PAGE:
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Projects / Programmes source: ARIS

Identities of Coastal Towns: Koper, Izola, Piran, 1945-1995

Research activity

Code Science Field Subfield
6.06.00  Humanities  Culturology   

Code Science Field
S220  Social sciences  Cultural anthropology, ethnology 
Keywords
Identities, urban life-styles, collective memory, social uses of space, immigration, Istrian-ness
Evaluation (rules)
source: COBISS
Researchers (4)
no. Code Name and surname Research area Role Period No. of publicationsNo. of publications
1.  09175  PhD Bojan Baskar  Culturology  Head  1998 - 1999  434 
2.  12228  PhD Borut Brumen  Ethnology  Researcher  1999  194 
3.  18008  Lidija Katić    Researcher  1999 
4.  13175  PhD Irena Weber  Anthropology  Researcher  1999  169 
Organisations (1)
no. Code Research organisation City Registration number No. of publicationsNo. of publications
1.  0433  ALMA MATER EUROPAEA - FAKULTETA ZA HUMANISTIČNI ŠTUDIJ, INSTITUTUM STUDIORUM HUMANITATIS, LJUBLJANA (Slovene)  Ljubljana  5606438000  3,049 
Abstract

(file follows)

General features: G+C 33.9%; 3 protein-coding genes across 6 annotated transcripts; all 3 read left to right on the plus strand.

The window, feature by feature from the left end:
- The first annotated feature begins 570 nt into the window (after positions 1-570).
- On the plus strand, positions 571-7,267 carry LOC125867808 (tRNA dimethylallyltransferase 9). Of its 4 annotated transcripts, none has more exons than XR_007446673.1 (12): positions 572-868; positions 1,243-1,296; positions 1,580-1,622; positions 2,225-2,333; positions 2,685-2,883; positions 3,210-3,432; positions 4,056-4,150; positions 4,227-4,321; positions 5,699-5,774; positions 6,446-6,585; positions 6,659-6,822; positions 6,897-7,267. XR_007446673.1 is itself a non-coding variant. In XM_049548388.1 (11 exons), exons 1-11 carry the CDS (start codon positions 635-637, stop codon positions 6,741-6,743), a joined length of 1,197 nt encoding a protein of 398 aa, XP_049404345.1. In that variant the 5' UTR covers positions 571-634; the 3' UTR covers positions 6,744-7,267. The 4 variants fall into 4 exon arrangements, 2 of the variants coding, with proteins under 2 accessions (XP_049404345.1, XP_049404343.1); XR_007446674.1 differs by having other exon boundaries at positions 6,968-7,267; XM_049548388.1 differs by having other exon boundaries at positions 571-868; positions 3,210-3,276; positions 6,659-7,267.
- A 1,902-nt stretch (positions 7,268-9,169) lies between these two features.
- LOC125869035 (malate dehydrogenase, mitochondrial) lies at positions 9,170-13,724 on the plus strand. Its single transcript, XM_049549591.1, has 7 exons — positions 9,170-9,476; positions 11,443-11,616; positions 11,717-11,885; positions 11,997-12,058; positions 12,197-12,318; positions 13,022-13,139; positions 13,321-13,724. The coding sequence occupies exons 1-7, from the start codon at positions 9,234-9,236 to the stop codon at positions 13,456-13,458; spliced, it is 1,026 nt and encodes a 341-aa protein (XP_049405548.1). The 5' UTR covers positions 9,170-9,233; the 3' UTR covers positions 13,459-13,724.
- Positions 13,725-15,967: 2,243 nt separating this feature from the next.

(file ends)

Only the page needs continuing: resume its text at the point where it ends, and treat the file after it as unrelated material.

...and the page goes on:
The three Slovene coastal towns explored in the research project exeprienced the exodus of Italian population after 1945 and especially between 1953-1955. Towns were drastically depopulated and later repopulated in subsequent immigration waves, beginning primarily with rural Istrians (particularly from the immediate hinterland), then with population from peripheral regions of Slovenia and, last, with immigrants from southern republics of the Second Yugoslavia. Exodus and new immigrations, instauration of revolutionary social order, industrialisation and new town-planning interventions were reasons for disrupting the continuity of these towns and transforming them into multiethnic and multicultural agglomerates of mostly non-urbanites. The basic assumption is that current difficulties in establishing identities of the three towns are significantly generated by dramatic changes mentionned above. Local and state policies were not able to adequately respond to those problems, furthermore, research into these issues was not carried out (a significant reason of its absence was that the ''''population switch'''' in coastal towns was erased from the collective memory for decades).
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